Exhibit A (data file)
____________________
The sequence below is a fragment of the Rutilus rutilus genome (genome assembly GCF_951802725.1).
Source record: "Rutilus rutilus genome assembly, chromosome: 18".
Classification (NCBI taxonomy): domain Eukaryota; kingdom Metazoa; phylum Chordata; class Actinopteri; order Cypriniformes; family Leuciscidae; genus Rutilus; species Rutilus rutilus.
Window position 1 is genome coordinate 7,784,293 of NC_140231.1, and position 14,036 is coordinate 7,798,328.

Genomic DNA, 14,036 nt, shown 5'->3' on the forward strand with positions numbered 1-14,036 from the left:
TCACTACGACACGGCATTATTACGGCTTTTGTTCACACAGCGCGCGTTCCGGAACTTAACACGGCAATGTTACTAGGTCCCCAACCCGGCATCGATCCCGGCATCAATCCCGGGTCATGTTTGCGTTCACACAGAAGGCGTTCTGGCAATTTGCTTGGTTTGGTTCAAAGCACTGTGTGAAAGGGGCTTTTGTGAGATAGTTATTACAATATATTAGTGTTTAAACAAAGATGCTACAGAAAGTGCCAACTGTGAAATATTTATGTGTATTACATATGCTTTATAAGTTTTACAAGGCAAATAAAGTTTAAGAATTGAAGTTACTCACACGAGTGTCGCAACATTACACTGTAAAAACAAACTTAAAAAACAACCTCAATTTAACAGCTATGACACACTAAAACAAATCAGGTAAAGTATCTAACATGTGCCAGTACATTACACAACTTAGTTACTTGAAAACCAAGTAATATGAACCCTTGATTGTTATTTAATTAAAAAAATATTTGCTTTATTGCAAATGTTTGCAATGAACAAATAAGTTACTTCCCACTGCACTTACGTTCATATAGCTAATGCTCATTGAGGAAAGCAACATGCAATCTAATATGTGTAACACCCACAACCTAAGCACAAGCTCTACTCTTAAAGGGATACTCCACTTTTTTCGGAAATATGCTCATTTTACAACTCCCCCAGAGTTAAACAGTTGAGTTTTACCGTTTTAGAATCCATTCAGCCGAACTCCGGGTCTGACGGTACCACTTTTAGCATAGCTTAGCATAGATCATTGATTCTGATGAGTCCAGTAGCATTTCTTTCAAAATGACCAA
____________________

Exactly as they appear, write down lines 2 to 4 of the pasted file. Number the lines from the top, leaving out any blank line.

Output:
Source record: "Rutilus rutilus genome assembly, chromosome: 18".
Classification (NCBI taxonomy): domain Eukaryota; kingdom Metazoa; phylum Chordata; class Actinopteri; order Cypriniformes; family Leuciscidae; genus Rutilus; species Rutilus rutilus.
Window position 1 is genome coordinate 7,784,293 of NC_140231.1, and position 14,036 is coordinate 7,798,328.